In the book Great Expectations by Charles Dickens, Pip, a young blacksmith apprentice is summoned to a large manor house by the great lady who lives there. When he enters the house, everything is covered in dust and cobwebs. The lady is dressed in a bridal gown once white, but now yellowed with age and tattered. She is missing a bridal slipper on one foot, and she has a dusty, shredded bridal veil in her hair. On the dressing table is a bridal bouquet and a prayer book, never again used. This is Miss Havisham, a character who has haunted readers for the last 150 years. Later in the story, the two walk into a dining room and Pip is surprised by the sight of a wedding breakfast feast, years old, complete with a wedding cake in the center of the table, now covered with mold and cobwebs and with mice and spiders scurrying around and in it. Miss Havisham says to Pip:
“On this day of the year, long before you were born, this heap of decay was brought here. It and I have worn away together. The mice have gnawed at it, and sharper teeth than teeth of mice have gnawed at me.”
The key to Miss Havisham’s pitiable yet creepy existence lies in the fact that on her wedding day, mere minutes from leaving for the church, her fiancé had a note delivered where he cruelly admitted that he had never loved her, had taken all the money that he could from her, and that he had left her forever.
So betrayed by a man that she deeply loved, Miss Havisham’s very soul had turned to decay. Her heart became hardened, and she poisoned even the very house she lived in and the people around her.
We women will get hurt. We get hurt by the people around us. Sometimes the hurt is heart-breakingly intentional, and sometimes, it’s just because people don’t know what we are sensitive about. We can be betrayed by a friend, our mothers may forget our birthdays, our desires go unnoticed by a husband, we can be made to feel ugly by others, we may be physically abused until we are afraid, and it just goes on. We are all the walking wounded, left at the altar, emotionally speaking. But the tragedy is that we allow our hearts to harden like the fallen, forgotten crab-apples that landed on the grass underneath my grandma’s tree. Over time, they can shrivel until they don’t resemble anything soft and fleshy at all. They are hearts that in turn wound others, like we have been wounded. Or, we hide our hearts away until they are covered with dust. We don’t know the joy of relationships that are alive and real. “And because iniquity shall abound, the love of many shall wax cold.” Matthew 24:13. Miss Havisham did both.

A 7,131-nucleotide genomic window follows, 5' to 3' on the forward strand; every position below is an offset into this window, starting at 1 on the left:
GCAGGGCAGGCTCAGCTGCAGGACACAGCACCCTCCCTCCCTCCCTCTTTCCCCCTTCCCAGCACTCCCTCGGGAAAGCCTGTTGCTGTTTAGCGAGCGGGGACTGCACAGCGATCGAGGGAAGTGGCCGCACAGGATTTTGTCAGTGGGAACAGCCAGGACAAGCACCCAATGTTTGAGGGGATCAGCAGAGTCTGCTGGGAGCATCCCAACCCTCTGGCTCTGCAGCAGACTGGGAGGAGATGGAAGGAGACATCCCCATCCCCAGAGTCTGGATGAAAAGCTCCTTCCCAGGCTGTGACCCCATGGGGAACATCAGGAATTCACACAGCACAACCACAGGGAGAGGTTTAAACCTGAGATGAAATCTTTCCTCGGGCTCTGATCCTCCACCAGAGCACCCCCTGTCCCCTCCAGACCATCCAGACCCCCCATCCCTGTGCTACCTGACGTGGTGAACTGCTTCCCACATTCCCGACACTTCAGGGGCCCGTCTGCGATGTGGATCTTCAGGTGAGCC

Oh, my beautiful friends, God wants so much more for us! He wants us to grow in our wounds! I know how impossible that sounds when you are in the middle of bitterness. But please, please don’t wrap up your heart and hide it away. Don’t nurture pain and allow that heart to grow hard and cold either!
The huge reason we have hard hearts and hidden hearts is that we don’t think to let God minister to and love us! We do not let that love in. We are scared of being hurt again, of being left at the altar. He will never leave us standing there, our bridal bouquets in our hands, our bridal veil in our hair, that white lace covering our beautiful, vulnerable, fleshy bleeding hearts. He is the faithful Bridegroom. Unfailing, undying, unending love He has for you, His beautiful bride! “…and I will take the stony heart out of their flesh, and will give them an heart of flesh.” Ezekiel 11:19. Oh, how he wants our hearts to be soft for Him and for others. That is where joy lies.
When was the last time you confessed to God that you needed to just bliss out in His love for you before you can love others? Unless he fills us with love, we will never be able to love others. Open your beautiful heart to Him. Keep you heart alive and tender. We at The Heart of a Woman continue to pray for you. We wish you love, peace, comfort and hope.